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Civetone 3D ball.png
IUPAC name
Other names
cis-Civetone; 9-Cycloheptadecen-1-one; Cycloheptadeca-9-en-1-one; (Z)-9-Cyclohepta-decen-1-one
542-46-1 N
ChemSpider 4475121 YesY
EC Number 208‐813‐4
Jmol 3D model Interactive image
PubChem 5315941
Molar mass 250.4195
Appearance Crystalline solid
Density 0.917 at 33 °C
Melting point 31 to 32 °C (88 to 90 °F; 304 to 305 K)
Boiling point 342 °C (648 °F; 615 K)
Solubility in oils soluble
Solubility in ethanol soluble
Solubility in water slightly soluble
Except where otherwise noted, data are given for materials in their standard state (at 25 °C [77 °F], 100 kPa).
N verify (what is YesYN ?)
Infobox references

Civetone is a macrocyclic ketone and the main odorous constituent of civet.[1] It is a pheromone sourced from the African civet. It has a strong musky odor that becomes pleasant at extreme dilutions.[2] Civetone is closely related to muscone, the principal odoriferous compound found in musk. Today, civetone can be synthesized from precursor chemicals found in palm oil.[3]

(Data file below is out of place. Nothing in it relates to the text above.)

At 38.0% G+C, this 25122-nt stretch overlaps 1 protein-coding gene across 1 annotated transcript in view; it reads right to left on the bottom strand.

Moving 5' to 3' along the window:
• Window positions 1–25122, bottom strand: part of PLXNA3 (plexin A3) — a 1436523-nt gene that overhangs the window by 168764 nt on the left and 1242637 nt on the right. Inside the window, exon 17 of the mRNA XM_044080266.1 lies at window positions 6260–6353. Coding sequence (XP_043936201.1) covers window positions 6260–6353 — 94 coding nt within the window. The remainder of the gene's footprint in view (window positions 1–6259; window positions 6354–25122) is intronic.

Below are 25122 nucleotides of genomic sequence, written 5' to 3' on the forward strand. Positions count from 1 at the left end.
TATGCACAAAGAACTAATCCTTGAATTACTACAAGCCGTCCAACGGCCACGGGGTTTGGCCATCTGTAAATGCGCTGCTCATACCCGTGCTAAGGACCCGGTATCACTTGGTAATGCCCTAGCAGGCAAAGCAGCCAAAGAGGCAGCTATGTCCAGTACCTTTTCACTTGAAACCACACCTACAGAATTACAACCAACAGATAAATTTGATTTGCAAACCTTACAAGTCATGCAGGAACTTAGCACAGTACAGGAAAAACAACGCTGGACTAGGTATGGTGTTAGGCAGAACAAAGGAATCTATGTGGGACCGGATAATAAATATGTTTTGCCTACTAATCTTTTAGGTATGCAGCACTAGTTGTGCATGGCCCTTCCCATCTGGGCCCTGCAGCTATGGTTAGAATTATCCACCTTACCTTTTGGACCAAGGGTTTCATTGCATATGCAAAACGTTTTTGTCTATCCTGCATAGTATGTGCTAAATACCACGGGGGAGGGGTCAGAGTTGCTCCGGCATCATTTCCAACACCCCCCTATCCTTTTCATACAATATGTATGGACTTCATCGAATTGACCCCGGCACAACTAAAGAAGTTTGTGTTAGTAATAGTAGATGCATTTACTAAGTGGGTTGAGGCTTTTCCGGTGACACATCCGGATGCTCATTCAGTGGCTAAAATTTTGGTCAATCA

Civetone is used as a perfume fixative and flavor.

In order to attract jaguars to camera traps, field biologists have used the cologne Calvin Klein's Obsession For Men. It is believed that the civetone in the cologne resembles a territorial marking.[4]


  1. ^ The Merck Index, 15th Ed. (2013), p. 418, Monograph 2334, O'Neil: The Royal Society of Chemistry. Available online at:
  2. ^ Bedoukian, Paul Z. "Perfumery and Flavoring Synthetics", 2nd ed., p. 248, Elsevier, New York, 1967.
  3. ^ Yuen-May Choo, Kay-Eng Ooi and Ing-Hong Ooi (August 1994). "Synthesis of civetone from palm oil products". Journal of the American Oil Chemists' Society. Springer Berlin / Heidelberg. 71 (8): 911–913. doi:10.1007/bf02540473. ISSN 0003-021X. 
  4. ^ "You'll Never Guess How Biologists Lure Jaguars To Camera Traps". Scientific American Blog Network.